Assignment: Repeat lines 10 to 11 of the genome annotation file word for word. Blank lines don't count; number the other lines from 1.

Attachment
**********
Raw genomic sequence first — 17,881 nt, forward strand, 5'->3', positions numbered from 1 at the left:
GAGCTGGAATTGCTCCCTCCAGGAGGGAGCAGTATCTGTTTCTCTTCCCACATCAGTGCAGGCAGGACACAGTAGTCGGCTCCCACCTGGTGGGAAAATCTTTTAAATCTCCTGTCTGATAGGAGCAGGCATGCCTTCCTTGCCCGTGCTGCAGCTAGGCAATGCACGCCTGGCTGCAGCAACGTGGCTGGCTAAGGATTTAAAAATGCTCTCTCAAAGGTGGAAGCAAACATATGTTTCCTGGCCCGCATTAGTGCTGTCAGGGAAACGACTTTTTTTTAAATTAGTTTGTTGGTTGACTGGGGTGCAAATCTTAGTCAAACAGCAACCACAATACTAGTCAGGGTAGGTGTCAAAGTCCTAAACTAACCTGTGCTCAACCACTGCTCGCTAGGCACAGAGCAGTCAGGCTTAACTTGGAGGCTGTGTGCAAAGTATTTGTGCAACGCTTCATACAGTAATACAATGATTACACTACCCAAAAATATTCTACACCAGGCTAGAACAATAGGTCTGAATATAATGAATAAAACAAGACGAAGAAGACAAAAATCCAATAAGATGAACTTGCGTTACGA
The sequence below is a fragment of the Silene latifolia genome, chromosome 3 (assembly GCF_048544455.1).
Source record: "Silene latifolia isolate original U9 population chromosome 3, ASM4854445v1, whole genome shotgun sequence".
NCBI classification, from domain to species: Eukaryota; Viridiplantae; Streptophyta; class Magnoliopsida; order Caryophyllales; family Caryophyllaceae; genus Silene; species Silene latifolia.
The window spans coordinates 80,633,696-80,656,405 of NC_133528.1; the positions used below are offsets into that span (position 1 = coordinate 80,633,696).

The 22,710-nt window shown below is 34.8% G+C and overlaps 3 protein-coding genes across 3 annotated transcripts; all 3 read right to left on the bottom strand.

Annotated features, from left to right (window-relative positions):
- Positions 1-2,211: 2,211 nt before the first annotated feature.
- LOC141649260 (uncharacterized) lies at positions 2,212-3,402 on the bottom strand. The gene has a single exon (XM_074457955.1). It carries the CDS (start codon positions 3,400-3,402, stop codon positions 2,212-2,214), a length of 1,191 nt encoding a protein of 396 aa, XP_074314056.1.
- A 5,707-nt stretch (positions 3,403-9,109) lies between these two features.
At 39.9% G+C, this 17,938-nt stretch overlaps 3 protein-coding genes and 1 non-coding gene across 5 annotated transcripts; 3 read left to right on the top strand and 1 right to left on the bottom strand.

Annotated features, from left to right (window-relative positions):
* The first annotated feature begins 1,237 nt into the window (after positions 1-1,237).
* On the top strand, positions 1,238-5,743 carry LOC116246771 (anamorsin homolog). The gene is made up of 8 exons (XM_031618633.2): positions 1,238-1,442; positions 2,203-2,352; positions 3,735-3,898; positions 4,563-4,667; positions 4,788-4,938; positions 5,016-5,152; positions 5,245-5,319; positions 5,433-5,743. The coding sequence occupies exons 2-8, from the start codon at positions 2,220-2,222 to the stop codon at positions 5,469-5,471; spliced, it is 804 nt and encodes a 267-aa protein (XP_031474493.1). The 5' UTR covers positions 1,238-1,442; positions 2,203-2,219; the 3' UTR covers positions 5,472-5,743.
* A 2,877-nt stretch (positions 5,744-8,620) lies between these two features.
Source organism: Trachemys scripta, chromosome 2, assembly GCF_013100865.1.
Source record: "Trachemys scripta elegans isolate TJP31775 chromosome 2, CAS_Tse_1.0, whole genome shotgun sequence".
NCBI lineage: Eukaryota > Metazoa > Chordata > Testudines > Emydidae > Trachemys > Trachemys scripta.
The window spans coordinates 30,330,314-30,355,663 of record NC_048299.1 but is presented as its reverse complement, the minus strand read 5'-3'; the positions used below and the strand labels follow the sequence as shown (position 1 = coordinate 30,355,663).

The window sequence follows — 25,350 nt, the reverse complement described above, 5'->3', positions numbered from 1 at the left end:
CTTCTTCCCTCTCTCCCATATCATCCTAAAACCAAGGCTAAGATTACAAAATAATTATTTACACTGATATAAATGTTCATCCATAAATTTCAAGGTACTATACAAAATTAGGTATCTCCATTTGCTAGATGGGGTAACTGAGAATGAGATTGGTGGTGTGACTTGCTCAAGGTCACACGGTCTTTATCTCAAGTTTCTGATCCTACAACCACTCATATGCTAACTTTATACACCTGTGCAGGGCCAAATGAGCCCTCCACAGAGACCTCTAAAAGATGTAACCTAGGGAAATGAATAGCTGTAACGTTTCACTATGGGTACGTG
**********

- LOC141649260 (uncharacterized) lies at positions 2,212-3,402 on the bottom strand. The gene has a single exon (XM_074457955.1). It carries the CDS (start codon positions 3,400-3,402, stop codon positions 2,212-2,214), a length of 1,191 nt encoding a protein of 396 aa, XP_074314056.1.
- A 5,707-nt stretch (positions 3,403-9,109) lies between these two features.